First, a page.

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We blinked, and suddenly it’s almost 2023. The new year brings about exciting prospects, but unfortunately it also means saying goodbye to any money we have stashed in our Flexible Spending Accounts (FSA). Through company healthcare plans, millions of workers in the U.S. are able to put aside income into an FSA that is not taxed and can only be used on certain out-of-pocket healthcare costs. The only catch is that these funds expire at the end of the year, according to Nancy Mitchell, a registered nurse and medical writer for Assisted Living.
“So if you don’t use it, you’ll lose it—literally,” she tells Best Life.
But if you still have money in your FSA, don’t panic. There are tons of ways you can spend it all, even with two weeks left in the year. And you don’t have to go through crazy lengths to do so either: Your local drugstore offers plenty of possibilities for you to spend any remaining FSA funds. Read on for five different recommendations on using those last saved dollars at Walgreens and CVS.
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If you haven’t gotten your flu shot yet, do it before the end of the year. Most FSA plans cover flu shots, according to Taylor Remington, a therapist and founder of Impact Recovery Center.
“You can get a flu shot at both Walgreens and CVS, and use your FSA to pay for it,” she says. Most insurance plans do cover the shot, but if not, getting the vaccine at either drugstore could cost up to $95.
Your purchases don’t have to be explicitly medical. In fact, future travel plans could also benefit from your remaining FSA funds, says Joanna Briggs, a registered nurse working as a medical consultant at Jugo Feed.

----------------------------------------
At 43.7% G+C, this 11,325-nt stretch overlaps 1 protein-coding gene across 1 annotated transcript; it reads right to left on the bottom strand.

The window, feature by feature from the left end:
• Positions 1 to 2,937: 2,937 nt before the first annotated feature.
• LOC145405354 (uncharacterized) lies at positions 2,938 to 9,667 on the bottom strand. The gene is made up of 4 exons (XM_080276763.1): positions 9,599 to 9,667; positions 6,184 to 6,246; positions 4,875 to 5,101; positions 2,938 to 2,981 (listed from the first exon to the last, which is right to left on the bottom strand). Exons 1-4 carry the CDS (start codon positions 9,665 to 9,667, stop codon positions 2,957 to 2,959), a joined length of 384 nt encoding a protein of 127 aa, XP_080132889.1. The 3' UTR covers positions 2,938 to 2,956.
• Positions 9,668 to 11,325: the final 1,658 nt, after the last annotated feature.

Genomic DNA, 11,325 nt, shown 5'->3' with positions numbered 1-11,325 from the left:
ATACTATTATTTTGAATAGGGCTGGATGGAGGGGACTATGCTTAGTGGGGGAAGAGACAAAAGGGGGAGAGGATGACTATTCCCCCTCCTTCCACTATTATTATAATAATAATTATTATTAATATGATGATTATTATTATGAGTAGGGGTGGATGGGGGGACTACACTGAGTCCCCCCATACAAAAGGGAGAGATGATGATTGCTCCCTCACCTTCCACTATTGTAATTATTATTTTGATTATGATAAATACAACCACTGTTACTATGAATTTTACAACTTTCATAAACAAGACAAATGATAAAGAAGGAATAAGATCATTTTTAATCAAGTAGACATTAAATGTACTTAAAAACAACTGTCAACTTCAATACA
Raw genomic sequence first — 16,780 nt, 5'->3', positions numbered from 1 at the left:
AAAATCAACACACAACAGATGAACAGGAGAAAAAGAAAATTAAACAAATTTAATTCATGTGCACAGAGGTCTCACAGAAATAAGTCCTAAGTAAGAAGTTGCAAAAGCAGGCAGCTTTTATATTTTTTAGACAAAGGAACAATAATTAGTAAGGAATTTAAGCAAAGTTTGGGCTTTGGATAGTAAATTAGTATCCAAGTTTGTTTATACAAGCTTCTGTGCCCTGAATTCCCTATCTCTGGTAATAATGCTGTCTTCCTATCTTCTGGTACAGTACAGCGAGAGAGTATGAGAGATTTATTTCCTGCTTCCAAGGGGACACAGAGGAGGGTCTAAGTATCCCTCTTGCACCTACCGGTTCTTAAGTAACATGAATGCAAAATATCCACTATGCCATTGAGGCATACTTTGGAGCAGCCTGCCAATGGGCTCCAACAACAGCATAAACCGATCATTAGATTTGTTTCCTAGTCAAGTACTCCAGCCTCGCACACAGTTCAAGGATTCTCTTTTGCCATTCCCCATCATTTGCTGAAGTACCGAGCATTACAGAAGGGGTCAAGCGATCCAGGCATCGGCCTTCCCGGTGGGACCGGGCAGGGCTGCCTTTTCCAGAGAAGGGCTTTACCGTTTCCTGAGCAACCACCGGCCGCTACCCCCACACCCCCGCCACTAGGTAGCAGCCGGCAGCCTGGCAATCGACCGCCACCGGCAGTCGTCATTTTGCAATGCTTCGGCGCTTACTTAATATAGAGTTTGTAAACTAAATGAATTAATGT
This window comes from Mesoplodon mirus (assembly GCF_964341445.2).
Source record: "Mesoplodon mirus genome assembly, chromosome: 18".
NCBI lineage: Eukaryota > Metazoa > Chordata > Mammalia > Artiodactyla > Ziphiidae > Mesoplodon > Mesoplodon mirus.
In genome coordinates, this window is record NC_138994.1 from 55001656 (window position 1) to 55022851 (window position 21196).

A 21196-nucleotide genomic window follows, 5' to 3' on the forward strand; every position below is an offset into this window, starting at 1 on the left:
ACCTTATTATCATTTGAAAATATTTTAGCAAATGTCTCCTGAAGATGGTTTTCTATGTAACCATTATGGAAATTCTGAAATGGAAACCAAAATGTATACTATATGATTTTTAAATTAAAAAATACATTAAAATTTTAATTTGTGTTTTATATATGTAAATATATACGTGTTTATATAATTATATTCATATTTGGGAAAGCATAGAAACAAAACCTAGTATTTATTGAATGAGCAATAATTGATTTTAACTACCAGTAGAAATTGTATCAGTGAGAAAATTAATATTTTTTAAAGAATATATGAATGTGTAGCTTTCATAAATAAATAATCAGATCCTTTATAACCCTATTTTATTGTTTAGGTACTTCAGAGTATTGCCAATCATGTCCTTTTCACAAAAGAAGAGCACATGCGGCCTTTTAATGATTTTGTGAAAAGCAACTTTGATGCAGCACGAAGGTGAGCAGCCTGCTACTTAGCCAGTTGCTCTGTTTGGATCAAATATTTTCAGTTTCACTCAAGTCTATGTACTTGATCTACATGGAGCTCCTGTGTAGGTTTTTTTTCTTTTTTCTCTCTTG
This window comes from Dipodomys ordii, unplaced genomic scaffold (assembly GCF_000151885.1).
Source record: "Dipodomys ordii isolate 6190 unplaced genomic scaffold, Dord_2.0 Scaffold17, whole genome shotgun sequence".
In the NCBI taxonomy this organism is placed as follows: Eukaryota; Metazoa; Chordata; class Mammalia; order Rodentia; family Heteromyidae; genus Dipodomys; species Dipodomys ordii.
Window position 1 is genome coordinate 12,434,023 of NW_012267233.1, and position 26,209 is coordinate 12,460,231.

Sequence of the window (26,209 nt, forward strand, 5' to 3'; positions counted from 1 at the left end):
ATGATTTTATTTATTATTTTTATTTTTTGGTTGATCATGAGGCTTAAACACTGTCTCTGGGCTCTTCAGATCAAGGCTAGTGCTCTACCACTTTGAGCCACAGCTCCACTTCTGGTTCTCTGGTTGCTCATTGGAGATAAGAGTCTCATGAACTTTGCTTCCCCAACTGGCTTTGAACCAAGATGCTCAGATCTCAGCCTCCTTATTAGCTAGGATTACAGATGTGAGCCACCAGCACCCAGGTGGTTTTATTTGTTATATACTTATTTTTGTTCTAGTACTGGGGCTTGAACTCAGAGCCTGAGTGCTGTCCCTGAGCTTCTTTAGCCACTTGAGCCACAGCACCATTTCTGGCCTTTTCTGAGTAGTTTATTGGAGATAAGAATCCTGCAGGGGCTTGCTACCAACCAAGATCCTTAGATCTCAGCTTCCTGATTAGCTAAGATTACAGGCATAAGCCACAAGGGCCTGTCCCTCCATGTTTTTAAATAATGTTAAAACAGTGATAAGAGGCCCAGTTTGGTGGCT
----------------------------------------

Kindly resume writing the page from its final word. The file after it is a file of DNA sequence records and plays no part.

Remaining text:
“Have a vacation coming up? A unique way to use FSA funds is on travel items,” Briggs says. “Eligible items include travel pillows, motion-sickness wristbands, and even sunscreen.”
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This might be the perfect time to refresh your medicine cabinet. According to Mitchell, stocking up on useful over-the-counter (OTC) medications is a “great way to use up” your remaining FSA money. “There are OTC meds you need all year round, so I’d take advantage of the opportunity to clear your balance,” she says.
Remington notes that “both Walgreens and CVS carry a wide variety of over-the-counter medicines, such as pain relievers, antacids, cough suppressants, and cold remedies” that can all be purchased with an FSA.
But Shauna Markes-Wilson, a Walgreens pharmacist and area director of pharmacy and retail operations for Georgia and North Florida, advises shoppers to look for winter weather necessities like cough and cold medicine in particular.
“This year’s cold and flu season is estimated to be the worst in several years, so prepare yourself with Walgreens brand medications that will help you through coughs, congestion, sore throat and fever,” she says. “Take time to look at the medicine you already have, clear out those past their expiration dates, and replace them.”
For the first time, hearing aids are now available at your local drugstore. After the U.S. Food and Drug Administration (FDA) approved OTC hearing aids earlier this year, both Walgreens and CVS started selling them to customers without a prescription in mid-October.
And that’s not the only good news. “They could be an eligible FSA expense,” Markes-Wilson says.
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Do you have a first aid kit handy at home? If not, now is the time to get one. “Every household should have a first aid kit on hand with a variety of basic medical supplies,” Briggs explains. “Spend your last-minute FSA dollars on one to ensure you are prepared for the coming year.”
You can either buy an entire kit from your local drugstore or get the necessary supplies separately to build out your own. “First aid supplies such as bandages, gauze, and antibiotic ointment can be purchased with your FSA at Walgreens and CVS,” Remington says.